New testing options offer hope for better Alzheimer’s treatment

New testing options offer hope for better Alzheimer’s treatment

The number of Americans living with Alzheimer’s disease has more than doubled since former President Ronald Reagan officially designated November as National Alzheimer’s Awareness Month in 1983.

According to stats published by the National Alzheimer’s Association, the number of Americans with the disease has jumped from fewer than 2 million in 1983 to nearly 5 million now. The drastic increase occurred despite great strides made in the tools used for diagnosis and the approach to manage disease progression.

However, there is a ray of hope. New, more-advanced testing options can refine or confirm a diagnosis when a clinical examination remains inconclusive. The diagnostics include: genetic testing, which is used to help identify specific gene mutations linked to the disease.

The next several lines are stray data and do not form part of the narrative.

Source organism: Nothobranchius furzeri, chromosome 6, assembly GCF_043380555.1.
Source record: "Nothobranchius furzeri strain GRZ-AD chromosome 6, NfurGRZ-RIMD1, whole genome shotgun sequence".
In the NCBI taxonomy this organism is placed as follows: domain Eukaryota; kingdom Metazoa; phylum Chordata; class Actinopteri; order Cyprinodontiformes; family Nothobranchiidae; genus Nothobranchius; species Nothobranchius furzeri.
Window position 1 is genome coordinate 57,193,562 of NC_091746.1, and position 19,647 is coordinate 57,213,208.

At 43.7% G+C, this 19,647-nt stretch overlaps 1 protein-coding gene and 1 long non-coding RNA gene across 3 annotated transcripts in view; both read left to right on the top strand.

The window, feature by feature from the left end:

Evaluation of spinal fluid allows doctors to look for levels of proteins like amyloid and tau, which serve as disease indicators when they are present in specific levels. In addition, there is an imaging test, known as PET scan, which can detect plaque buildup in a person’s brain consistent with the disease.

The aforementioned tests provide doctors with a clearer picture of the brain that previously was only possible through brain biopsy or autopsy. Armed with a clearer Alzheimer’s diagnosis, doctors can better determine the most effective approach to manage symptoms like confusion and memory loss and delay disease progression.


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